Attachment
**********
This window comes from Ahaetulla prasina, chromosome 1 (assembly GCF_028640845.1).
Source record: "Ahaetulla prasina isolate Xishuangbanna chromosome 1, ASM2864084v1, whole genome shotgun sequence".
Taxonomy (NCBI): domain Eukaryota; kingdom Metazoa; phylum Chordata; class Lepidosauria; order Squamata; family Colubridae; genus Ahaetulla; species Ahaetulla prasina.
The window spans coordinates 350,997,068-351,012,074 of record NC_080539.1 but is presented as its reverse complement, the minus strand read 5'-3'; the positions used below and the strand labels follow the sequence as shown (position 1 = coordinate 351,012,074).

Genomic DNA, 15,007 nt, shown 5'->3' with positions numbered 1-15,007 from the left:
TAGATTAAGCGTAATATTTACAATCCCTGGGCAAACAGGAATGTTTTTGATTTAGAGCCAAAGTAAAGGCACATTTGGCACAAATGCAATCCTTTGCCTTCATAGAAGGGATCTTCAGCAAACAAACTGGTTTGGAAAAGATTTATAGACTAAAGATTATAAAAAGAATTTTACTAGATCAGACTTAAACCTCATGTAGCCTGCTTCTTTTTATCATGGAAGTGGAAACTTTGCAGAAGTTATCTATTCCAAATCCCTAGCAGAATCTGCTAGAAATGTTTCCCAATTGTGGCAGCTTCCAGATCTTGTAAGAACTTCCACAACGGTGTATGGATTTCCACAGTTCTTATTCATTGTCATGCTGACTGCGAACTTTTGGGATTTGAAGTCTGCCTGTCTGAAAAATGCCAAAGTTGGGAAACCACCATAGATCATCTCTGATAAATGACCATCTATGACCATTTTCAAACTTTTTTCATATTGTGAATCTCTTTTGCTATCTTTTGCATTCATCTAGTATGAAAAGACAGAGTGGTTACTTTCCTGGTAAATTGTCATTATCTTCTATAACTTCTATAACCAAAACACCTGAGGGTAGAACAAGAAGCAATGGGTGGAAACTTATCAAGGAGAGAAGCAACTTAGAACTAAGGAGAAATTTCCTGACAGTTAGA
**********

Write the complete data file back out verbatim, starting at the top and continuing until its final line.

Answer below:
This window comes from Ahaetulla prasina, chromosome 1 (assembly GCF_028640845.1).
Source record: "Ahaetulla prasina isolate Xishuangbanna chromosome 1, ASM2864084v1, whole genome shotgun sequence".
Taxonomy (NCBI): domain Eukaryota; kingdom Metazoa; phylum Chordata; class Lepidosauria; order Squamata; family Colubridae; genus Ahaetulla; species Ahaetulla prasina.
The window spans coordinates 350,997,068-351,012,074 of record NC_080539.1 but is presented as its reverse complement, the minus strand read 5'-3'; the positions used below and the strand labels follow the sequence as shown (position 1 = coordinate 351,012,074).

Genomic DNA, 15,007 nt, shown 5'->3' with positions numbered 1-15,007 from the left:
TAGATTAAGCGTAATATTTACAATCCCTGGGCAAACAGGAATGTTTTTGATTTAGAGCCAAAGTAAAGGCACATTTGGCACAAATGCAATCCTTTGCCTTCATAGAAGGGATCTTCAGCAAACAAACTGGTTTGGAAAAGATTTATAGACTAAAGATTATAAAAAGAATTTTACTAGATCAGACTTAAACCTCATGTAGCCTGCTTCTTTTTATCATGGAAGTGGAAACTTTGCAGAAGTTATCTATTCCAAATCCCTAGCAGAATCTGCTAGAAATGTTTCCCAATTGTGGCAGCTTCCAGATCTTGTAAGAACTTCCACAACGGTGTATGGATTTCCACAGTTCTTATTCATTGTCATGCTGACTGCGAACTTTTGGGATTTGAAGTCTGCCTGTCTGAAAAATGCCAAAGTTGGGAAACCACCATAGATCATCTCTGATAAATGACCATCTATGACCATTTTCAAACTTTTTTCATATTGTGAATCTCTTTTGCTATCTTTTGCATTCATCTAGTATGAAAAGACAGAGTGGTTACTTTCCTGGTAAATTGTCATTATCTTCTATAACTTCTATAACCAAAACACCTGAGGGTAGAACAAGAAGCAATGGGTGGAAACTTATCAAGGAGAGAAGCAACTTAGAACTAAGGAGAAATTTCCTGACAGTTAGA